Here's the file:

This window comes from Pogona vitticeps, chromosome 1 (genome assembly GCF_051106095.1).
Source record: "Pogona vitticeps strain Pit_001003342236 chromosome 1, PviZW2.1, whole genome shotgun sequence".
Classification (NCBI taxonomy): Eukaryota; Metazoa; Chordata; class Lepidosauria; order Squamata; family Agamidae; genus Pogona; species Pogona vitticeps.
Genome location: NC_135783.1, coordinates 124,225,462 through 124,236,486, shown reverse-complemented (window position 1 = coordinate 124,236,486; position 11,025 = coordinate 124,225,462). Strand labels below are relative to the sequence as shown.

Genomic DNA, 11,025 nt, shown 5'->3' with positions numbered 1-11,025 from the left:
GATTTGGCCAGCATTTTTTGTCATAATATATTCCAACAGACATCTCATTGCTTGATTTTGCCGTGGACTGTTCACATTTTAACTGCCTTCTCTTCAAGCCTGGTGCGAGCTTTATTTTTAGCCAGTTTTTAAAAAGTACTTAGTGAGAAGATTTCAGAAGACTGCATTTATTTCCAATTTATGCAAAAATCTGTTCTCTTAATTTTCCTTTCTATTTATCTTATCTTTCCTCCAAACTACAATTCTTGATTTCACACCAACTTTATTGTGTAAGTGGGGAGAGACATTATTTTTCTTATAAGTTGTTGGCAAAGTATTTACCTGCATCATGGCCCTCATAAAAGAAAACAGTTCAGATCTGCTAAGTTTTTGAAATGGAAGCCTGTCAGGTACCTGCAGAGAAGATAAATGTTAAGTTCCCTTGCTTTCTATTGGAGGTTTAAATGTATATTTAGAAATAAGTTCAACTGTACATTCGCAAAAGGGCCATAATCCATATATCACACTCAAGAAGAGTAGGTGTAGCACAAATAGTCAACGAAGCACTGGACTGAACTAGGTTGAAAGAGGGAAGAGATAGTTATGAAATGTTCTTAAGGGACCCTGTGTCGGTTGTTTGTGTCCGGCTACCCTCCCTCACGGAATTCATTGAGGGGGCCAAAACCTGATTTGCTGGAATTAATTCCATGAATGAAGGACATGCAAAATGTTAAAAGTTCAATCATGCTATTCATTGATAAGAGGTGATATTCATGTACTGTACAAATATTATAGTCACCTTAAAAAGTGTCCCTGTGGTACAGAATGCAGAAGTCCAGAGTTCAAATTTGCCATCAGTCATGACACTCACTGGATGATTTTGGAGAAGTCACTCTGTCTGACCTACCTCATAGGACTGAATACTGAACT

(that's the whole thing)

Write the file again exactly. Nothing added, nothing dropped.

This window comes from Pogona vitticeps, chromosome 1 (genome assembly GCF_051106095.1).
Source record: "Pogona vitticeps strain Pit_001003342236 chromosome 1, PviZW2.1, whole genome shotgun sequence".
Classification (NCBI taxonomy): Eukaryota; Metazoa; Chordata; class Lepidosauria; order Squamata; family Agamidae; genus Pogona; species Pogona vitticeps.
Genome location: NC_135783.1, coordinates 124,225,462 through 124,236,486, shown reverse-complemented (window position 1 = coordinate 124,236,486; position 11,025 = coordinate 124,225,462). Strand labels below are relative to the sequence as shown.

Genomic DNA, 11,025 nt, shown 5'->3' with positions numbered 1-11,025 from the left:
GATTTGGCCAGCATTTTTTGTCATAATATATTCCAACAGACATCTCATTGCTTGATTTTGCCGTGGACTGTTCACATTTTAACTGCCTTCTCTTCAAGCCTGGTGCGAGCTTTATTTTTAGCCAGTTTTTAAAAAGTACTTAGTGAGAAGATTTCAGAAGACTGCATTTATTTCCAATTTATGCAAAAATCTGTTCTCTTAATTTTCCTTTCTATTTATCTTATCTTTCCTCCAAACTACAATTCTTGATTTCACACCAACTTTATTGTGTAAGTGGGGAGAGACATTATTTTTCTTATAAGTTGTTGGCAAAGTATTTACCTGCATCATGGCCCTCATAAAAGAAAACAGTTCAGATCTGCTAAGTTTTTGAAATGGAAGCCTGTCAGGTACCTGCAGAGAAGATAAATGTTAAGTTCCCTTGCTTTCTATTGGAGGTTTAAATGTATATTTAGAAATAAGTTCAACTGTACATTCGCAAAAGGGCCATAATCCATATATCACACTCAAGAAGAGTAGGTGTAGCACAAATAGTCAACGAAGCACTGGACTGAACTAGGTTGAAAGAGGGAAGAGATAGTTATGAAATGTTCTTAAGGGACCCTGTGTCGGTTGTTTGTGTCCGGCTACCCTCCCTCACGGAATTCATTGAGGGGGCCAAAACCTGATTTGCTGGAATTAATTCCATGAATGAAGGACATGCAAAATGTTAAAAGTTCAATCATGCTATTCATTGATAAGAGGTGATATTCATGTACTGTACAAATATTATAGTCACCTTAAAAAGTGTCCCTGTGGTACAGAATGCAGAAGTCCAGAGTTCAAATTTGCCATCAGTCATGACACTCACTGGATGATTTTGGAGAAGTCACTCTGTCTGACCTACCTCATAGGACTGAATACTGAACT